In a report released in late October, Oregon Health Authority examined the role of housing as a social determinant of health.
The report, which surveyed 15 of the state’s 16 coordinated care organizations, or CCOs, showed CCOs offer a variety of housing-related services and have an eagerness to invest and expand upon what already exists.
A CCO is a network of different types of health care providers working together to serve people in their community insured under the Oregon Heatlh Plan.
The report found all 15 networks provide some type of housing service, ranging from transitional housing support to integrated housing and health services. The depth of services provided varies greatly, and many reported that they were offered on a case-by-case basis.
FURTHER READING: Oregon Health Authority asks feds to fund housing support
Increased investment has begun in Portland with a newly announced health and housing alliance.
In September, Central City Concern unveiled its plan for a $21.5 million affordable-housing donation it received from a coalition of six health organizations including Oregon Health & Science University and CareOregon.
The donations will help fund three new housing and health care centers that will provide 382 new units: The Eastside Health Center will provide housing with on-site addiction and mental health services for 176 people, the Stark Street Apartments will provide 155 units of workforce housing, and the Interstate Apartments will offer 51 units for families.
Gov. Kate Brown met with Centers for Medicaid & Medicare Services, Oregon Health Authority and Central City Concern to discuss the important role that this project would play in providing a well-rounded vision of health care.
The proposed sites would provide safe and secure housing, on-site health programs and improved coordination between patients and their health care providers.
According to a Providence Health & Services study realeased in February, there is a significant correlation between housing and improved health. The study found that access to affordable and stable housing resulted in a 20 percent increase in use of primary care, an 18 percent decrease in emergency room visits and a 12 percent decrease in spending on medical services.
Of the 1,625 survey participants, the average person’s health expenditures decreased by $48 per month after one year in permanent housing, saving participants a total of $936,000 over the course of a year.
Getting health providers on board with transitional housing was crucial, Central City Concern Executive Director Ed Blackburn said, because of the assistance that many people need to address physical or mental illness.
“People are completely capable if they could just get off the streets for six to eight months and get their health issues in check,” Blackburn said.
FURTHER READING: National Health Care for the Homeless Council: 'Housing is health care'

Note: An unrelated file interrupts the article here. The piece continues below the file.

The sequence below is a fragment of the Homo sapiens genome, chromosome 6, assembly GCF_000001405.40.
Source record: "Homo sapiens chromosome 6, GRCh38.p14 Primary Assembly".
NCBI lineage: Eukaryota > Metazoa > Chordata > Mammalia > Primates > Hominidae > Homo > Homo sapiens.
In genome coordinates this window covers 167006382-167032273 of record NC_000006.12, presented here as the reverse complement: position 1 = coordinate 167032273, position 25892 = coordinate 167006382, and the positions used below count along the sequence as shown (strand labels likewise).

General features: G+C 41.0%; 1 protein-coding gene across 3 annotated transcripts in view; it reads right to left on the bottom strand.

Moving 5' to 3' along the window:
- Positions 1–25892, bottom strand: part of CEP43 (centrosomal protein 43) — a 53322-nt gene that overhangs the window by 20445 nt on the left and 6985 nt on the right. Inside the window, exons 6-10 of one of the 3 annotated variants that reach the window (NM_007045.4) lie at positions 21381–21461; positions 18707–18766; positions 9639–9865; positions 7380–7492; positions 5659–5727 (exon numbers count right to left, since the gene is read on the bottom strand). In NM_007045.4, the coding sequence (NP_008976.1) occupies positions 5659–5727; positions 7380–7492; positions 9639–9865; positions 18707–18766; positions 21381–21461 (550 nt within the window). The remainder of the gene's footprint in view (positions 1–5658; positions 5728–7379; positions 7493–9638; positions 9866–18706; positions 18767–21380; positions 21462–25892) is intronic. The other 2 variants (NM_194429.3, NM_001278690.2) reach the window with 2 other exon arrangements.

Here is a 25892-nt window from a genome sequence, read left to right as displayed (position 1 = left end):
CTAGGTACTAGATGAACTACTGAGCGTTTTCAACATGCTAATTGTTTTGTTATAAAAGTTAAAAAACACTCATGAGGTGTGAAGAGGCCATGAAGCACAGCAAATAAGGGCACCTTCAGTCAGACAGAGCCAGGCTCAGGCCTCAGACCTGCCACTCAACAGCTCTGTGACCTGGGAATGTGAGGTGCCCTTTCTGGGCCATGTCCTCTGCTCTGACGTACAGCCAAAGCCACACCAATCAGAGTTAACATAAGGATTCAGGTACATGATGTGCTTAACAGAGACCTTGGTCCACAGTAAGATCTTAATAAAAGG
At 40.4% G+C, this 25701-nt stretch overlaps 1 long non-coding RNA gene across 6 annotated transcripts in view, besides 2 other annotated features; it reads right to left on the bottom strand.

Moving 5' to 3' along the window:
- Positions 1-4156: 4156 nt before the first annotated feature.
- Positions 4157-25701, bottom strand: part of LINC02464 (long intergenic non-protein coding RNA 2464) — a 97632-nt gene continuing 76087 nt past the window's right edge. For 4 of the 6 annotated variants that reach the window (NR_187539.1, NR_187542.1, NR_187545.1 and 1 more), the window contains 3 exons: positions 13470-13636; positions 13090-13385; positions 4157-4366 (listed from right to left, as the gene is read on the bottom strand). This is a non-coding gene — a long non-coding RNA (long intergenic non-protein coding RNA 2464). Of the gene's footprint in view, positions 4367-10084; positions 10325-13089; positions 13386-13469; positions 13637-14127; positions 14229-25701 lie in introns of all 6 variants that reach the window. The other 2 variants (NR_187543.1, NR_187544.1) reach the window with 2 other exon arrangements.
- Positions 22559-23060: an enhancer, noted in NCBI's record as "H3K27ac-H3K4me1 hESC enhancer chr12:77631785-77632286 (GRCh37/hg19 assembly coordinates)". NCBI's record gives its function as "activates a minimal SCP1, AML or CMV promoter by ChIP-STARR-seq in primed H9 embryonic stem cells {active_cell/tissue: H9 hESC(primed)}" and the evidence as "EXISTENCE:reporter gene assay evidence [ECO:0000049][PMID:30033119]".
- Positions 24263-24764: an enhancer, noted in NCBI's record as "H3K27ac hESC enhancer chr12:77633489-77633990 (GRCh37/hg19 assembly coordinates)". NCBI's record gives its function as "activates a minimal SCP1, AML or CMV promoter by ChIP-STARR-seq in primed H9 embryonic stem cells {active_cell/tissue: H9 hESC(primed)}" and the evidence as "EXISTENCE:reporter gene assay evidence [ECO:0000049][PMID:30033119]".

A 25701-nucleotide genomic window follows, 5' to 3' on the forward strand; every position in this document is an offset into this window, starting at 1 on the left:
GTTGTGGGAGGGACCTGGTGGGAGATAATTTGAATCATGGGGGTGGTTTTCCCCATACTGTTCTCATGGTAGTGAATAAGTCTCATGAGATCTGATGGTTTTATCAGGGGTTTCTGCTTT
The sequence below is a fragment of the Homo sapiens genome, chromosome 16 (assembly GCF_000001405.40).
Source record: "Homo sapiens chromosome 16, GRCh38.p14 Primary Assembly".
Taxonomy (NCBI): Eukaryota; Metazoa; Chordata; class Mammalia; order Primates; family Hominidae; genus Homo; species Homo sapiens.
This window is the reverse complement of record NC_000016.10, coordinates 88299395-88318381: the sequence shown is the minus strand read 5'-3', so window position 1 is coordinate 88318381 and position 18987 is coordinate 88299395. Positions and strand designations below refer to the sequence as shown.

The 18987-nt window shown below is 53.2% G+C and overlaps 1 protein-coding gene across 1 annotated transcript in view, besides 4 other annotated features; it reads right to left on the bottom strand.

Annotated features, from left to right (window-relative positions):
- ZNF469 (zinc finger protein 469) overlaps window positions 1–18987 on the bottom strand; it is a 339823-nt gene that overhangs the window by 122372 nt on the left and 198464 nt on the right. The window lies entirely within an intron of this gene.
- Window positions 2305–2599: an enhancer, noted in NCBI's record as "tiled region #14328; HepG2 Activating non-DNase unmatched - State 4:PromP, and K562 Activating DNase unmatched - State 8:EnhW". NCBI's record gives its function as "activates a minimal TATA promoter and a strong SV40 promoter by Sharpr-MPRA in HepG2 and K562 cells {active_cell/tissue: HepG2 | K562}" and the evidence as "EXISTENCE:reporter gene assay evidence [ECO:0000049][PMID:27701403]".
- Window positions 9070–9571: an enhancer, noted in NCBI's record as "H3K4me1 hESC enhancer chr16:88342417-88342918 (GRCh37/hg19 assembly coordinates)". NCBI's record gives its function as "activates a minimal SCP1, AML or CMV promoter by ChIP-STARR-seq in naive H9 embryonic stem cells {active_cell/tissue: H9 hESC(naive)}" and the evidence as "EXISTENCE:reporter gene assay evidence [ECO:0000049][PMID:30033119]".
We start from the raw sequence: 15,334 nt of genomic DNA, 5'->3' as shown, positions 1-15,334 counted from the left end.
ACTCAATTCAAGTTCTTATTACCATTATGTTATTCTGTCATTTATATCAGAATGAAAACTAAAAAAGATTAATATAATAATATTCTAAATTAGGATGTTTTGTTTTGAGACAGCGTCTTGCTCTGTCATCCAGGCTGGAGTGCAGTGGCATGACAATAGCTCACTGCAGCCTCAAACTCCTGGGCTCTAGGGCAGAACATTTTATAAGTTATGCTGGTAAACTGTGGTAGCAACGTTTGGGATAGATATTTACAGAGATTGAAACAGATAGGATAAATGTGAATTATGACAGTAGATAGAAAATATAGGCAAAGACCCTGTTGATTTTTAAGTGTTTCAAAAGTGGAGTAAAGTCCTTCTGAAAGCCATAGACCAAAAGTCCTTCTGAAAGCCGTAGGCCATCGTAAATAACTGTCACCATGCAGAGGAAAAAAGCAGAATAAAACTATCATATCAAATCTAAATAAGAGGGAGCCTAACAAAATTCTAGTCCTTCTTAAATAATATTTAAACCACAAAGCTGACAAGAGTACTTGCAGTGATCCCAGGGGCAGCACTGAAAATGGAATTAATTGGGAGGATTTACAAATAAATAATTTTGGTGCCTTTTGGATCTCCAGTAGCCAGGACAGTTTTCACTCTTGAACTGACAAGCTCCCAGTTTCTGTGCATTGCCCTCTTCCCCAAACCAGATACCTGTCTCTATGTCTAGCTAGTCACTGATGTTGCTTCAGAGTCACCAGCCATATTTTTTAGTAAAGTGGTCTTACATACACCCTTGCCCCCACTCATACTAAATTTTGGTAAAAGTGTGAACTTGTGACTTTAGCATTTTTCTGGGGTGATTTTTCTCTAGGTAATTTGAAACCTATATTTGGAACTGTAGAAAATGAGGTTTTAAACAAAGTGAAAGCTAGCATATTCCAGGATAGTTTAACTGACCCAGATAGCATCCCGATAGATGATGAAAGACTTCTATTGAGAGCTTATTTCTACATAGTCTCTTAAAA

Oregon Health Authority’s report echoed Blackburn’s call for more health-centric housing. When asked for their top reason for providing housing support, most CCOs reported a high need from their patients.
One common thread throughout the report was that despite the enthusiasm of CCOs to help get people housed, it often comes with a financial burden.
Under Oregon’s current Medicaid waiver, services such as this health and housing initiative fall outside of the scope of health-related services despite the direct impact housing status has on an individual’s health.
Instead, these services are called “flexible services.” A flexible service can be anything from assistance in paying an overdue utility bill to offering healthy cooking classes. These extra services can factor into the overall health and wellbeing of a person.
Flexible services are considered administrative costs, so they aren’t included in a CCO’s rate setting.
Under Oregon’s current Medicaid waiver, CCOs can use Medicaid dollars on services such as housing support, but many have expressed a need to expand upon what already exists.
Of Oregon’s 16 CCOs, 12 report they use flexible services to cover housing-related services. Two-thirds say they would likely participate in a collaborative learning with other CCOs to explore the relationship between housing and health.
Oregon Health Authority recently submitted a new Medicaid waiver that, if approved, would redefine flexible services, making housing-related costs much easier to fund. This change would give CCOs much more flexibility when it comes to providing services that aren’t inherently health related but have a positive effect on health and wellbeing.
In the meantime, there are still many other barriers to health care access.
Lynne Saxton, director of Oregon Health Authority, said one of the ways to increase effectiveness of health care is through improved communication.
“Health care access is, in part, about communication and education. So I think we’re already on that path to having access be dependent on that education, and that clarity,” Saxton said.
With an application coming in at a whopping 25 pages, signing up for Oregon Health Plan can be daunting. If we are to break down barriers to health care access, we must first be willing meet the people where they are, Saxton said.
“To have informed consumers, you have to simplify, you have to focus, and you have to do the outreach in a way that they are prepared to receive,” she said.
Blackburn, of Central City Concern, said he’s interested in ways this project can inspire more progress and hopes to see similar collaborations in the future.
“Can we inspire other health care entities and businesses to invest in stuff like this if they really want to do something about homelessness?” he asked.